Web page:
Lawyer Julian Falconer called out the “culture of fear” at the Toronto District School Board (TDSB) in his $1-million report in 2008.

Respected education consultant Margaret Wilson reiterated that sentiment following her review in 2015, stating that the “culture of fear” is so endemic to the board that many staff are too afraid to use board email addresses out of concern of being monitored.

That was when Donna Quan was director and left only two years into her term amid allegations of financial mismanagement– walking away with a $600,000 payout.

Fast forward to 2023. 

It seems that was nothing compared to the environment under the current black activist education director Colleen Russell-Rawlins, sources insist.

Many working for the board say they now face a “culture of terror.”

Russell-Rawlins came to the TDSB in the summer of 2021 from the Peel District School Board where sources say during her one year as interim director, she permitted black activists with the Peel Black Lives Matter movement and “anti-oppression” consultant Kike Ojo-Thompson to call the shots with their toxic anti-white agenda.

The terror is so profound, say a series of principals who wish to remain anonymous out of concern for their jobs, they are often left “frozen in fear” that they might be called out for some unsubstantiated act of racism or microaggression.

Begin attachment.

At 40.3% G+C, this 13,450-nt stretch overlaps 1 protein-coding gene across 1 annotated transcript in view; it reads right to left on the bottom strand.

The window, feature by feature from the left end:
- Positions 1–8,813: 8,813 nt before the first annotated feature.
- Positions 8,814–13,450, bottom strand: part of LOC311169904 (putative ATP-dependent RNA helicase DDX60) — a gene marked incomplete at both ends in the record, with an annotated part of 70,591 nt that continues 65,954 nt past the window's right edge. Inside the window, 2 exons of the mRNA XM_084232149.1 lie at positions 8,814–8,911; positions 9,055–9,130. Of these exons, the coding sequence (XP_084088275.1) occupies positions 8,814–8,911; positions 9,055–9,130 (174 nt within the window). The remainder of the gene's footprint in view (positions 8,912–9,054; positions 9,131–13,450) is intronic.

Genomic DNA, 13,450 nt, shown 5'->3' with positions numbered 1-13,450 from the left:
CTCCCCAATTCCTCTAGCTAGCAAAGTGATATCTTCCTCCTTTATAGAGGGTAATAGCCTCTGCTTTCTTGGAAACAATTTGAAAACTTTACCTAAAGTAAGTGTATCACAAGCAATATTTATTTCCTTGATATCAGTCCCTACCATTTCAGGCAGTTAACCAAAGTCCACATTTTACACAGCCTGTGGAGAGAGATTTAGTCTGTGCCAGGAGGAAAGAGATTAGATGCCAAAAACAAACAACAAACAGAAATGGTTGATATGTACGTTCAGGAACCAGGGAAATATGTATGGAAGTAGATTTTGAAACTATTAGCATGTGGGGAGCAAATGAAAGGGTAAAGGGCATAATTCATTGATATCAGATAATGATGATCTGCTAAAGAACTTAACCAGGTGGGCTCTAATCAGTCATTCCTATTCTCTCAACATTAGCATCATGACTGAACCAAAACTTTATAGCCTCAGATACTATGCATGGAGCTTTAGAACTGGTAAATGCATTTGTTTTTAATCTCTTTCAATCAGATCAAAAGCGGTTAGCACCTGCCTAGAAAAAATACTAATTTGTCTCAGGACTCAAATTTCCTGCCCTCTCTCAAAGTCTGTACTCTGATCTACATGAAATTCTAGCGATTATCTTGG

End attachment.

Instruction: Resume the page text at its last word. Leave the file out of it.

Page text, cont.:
I met with four TDSB principals recently in the wake of the tragic suicide of their colleague Richard Bilkszto, which they say has left them reeling but not surprised that a TDSB educator could be driven over the edge.

The 24-year principal took his own life in mid-July. 

His family and his lawyer, Lisa Bildy, have claimed he suffered from immense stress and anxiety after he was humiliated in front of 200 of his peers and board administrators by Ojo-Thompson.

At the two 2021 DEI sessions during which he was targeted by the KOJO Institute director as a white supremacist and a “weed,” not one of his peers rose to his defense, Bilkzsto’s much publicized court claim says.

Even though an WSIB adjudicator ruled that the speaker’s conduct was “abusive, egregious and vexatious” and could be considered “workplace harassment and bullying” the highly celebrated educator was subsequently isolated and shut out of several part-time contracts by a series of superintendents under Russell-Rawlins’ leadership.

The four principals who met with me say they’ve either been subjected to the same toxic treatment and egregious punishment by administrators who want to make them scapegoats. Or they’ve observed it meted out to others.

“All of us are terrified,” the four principals agreed. “We sit in our offices afraid (we could be next.)”

They painted a picture of a board culture where gaslighting is common; incestuousness is rampant, hiring and promotional activity is based on skin color and adherence to the woke mandate and white principals are left hung out to dry (often for manufactured issues) with little recourse. 

I sent a series of questions outlining their concerns to Russell-Rawlins through board spokesman Ryan Bird.